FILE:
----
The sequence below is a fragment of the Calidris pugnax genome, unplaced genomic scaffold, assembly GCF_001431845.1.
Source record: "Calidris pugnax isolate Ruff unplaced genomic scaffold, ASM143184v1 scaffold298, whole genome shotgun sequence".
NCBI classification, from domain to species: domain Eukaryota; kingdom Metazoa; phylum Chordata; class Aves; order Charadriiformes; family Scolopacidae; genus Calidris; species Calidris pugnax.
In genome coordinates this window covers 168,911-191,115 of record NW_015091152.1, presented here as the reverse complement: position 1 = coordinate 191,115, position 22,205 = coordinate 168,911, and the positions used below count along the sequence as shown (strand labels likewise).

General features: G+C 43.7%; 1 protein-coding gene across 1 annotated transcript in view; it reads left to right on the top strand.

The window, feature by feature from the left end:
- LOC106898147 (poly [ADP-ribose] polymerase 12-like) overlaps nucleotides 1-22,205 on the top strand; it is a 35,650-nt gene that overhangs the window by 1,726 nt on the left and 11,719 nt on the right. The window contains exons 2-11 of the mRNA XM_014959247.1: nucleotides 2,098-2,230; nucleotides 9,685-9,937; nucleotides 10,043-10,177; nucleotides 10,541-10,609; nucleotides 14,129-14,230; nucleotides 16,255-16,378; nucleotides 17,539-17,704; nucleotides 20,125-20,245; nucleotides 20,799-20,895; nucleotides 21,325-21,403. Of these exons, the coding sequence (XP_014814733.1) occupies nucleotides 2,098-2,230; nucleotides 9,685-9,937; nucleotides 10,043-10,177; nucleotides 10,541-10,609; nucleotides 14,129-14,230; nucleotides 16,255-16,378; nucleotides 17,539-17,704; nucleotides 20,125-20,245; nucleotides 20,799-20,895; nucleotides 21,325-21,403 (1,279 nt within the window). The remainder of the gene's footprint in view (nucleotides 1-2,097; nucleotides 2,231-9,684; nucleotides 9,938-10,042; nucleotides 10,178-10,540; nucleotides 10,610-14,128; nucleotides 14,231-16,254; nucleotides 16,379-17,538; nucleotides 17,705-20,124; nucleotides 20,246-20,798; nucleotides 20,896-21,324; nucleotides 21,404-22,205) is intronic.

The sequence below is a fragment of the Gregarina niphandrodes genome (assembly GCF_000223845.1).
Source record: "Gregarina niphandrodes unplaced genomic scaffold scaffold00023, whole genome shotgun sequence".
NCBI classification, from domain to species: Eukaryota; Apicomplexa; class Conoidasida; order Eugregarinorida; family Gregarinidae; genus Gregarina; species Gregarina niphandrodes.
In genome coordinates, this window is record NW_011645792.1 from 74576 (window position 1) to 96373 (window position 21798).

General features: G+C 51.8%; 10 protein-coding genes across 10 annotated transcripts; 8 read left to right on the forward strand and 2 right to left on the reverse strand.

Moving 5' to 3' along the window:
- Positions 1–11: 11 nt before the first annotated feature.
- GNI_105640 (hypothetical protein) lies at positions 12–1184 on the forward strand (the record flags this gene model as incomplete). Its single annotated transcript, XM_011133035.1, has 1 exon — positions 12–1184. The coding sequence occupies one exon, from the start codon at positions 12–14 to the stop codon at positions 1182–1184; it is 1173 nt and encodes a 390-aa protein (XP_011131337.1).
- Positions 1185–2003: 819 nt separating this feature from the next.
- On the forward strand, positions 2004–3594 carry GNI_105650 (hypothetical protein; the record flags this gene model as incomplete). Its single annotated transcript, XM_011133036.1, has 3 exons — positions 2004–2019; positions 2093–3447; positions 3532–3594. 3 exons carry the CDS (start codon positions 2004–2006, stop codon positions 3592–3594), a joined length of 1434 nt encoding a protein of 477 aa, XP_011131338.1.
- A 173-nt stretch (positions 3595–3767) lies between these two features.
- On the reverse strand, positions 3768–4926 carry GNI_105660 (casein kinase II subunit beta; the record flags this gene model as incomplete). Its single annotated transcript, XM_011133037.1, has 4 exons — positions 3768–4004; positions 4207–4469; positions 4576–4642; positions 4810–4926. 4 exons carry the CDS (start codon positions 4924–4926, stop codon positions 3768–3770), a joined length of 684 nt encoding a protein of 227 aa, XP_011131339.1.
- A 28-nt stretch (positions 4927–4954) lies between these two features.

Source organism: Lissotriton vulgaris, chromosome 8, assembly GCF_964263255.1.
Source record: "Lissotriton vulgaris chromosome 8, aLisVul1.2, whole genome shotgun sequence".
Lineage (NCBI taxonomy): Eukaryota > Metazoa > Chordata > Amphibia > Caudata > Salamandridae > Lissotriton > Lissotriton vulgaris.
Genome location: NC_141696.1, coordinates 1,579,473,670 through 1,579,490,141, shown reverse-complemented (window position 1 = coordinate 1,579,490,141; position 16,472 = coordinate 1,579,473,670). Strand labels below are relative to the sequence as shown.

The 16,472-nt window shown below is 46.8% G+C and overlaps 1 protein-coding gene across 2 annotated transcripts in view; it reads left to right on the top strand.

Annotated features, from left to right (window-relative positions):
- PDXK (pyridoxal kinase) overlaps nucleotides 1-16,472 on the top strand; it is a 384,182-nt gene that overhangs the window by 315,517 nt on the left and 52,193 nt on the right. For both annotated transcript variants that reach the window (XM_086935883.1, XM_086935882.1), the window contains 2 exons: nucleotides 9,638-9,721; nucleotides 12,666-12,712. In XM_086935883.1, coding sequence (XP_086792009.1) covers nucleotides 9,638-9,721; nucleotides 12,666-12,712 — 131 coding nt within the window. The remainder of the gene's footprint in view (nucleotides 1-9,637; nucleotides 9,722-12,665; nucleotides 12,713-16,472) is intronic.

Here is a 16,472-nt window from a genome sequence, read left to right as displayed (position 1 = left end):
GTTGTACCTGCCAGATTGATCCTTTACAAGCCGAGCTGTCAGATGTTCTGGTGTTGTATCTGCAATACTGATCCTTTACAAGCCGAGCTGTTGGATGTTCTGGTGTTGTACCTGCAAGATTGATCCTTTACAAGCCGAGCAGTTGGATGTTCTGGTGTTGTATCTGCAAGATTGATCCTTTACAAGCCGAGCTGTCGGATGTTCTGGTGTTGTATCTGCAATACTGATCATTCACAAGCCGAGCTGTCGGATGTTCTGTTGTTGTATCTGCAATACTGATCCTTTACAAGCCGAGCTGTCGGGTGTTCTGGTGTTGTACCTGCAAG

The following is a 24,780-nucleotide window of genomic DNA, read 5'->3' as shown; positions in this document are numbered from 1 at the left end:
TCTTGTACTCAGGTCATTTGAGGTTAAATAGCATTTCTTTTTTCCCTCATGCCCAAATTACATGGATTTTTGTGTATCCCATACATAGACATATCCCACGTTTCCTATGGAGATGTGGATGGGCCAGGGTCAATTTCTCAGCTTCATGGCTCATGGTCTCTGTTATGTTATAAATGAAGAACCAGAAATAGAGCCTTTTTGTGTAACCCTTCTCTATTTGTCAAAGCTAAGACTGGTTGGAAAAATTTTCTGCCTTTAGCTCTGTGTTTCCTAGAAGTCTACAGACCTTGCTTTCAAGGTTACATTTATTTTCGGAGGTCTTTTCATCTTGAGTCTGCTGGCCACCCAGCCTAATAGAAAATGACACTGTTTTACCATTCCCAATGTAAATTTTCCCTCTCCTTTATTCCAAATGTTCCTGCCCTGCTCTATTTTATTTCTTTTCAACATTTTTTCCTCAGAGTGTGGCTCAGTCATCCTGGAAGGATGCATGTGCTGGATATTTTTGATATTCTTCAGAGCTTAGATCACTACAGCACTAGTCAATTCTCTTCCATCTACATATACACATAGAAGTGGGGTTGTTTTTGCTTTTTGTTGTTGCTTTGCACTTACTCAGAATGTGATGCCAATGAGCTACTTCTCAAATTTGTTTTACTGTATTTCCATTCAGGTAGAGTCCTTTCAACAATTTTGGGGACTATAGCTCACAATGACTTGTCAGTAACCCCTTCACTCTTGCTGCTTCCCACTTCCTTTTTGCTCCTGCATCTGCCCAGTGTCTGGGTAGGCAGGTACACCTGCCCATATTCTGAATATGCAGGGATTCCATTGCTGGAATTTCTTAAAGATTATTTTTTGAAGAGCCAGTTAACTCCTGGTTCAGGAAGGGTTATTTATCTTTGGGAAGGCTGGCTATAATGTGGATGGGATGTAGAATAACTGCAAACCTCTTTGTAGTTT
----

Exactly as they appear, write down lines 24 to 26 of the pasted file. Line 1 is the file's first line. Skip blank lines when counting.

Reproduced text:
Genome location: NC_141696.1, coordinates 1,579,473,670 through 1,579,490,141, shown reverse-complemented (window position 1 = coordinate 1,579,490,141; position 16,472 = coordinate 1,579,473,670). Strand labels below are relative to the sequence as shown.

The 16,472-nt window shown below is 46.8% G+C and overlaps 1 protein-coding gene across 2 annotated transcripts in view; it reads left to right on the top strand.

Annotated features, from left to right (window-relative positions):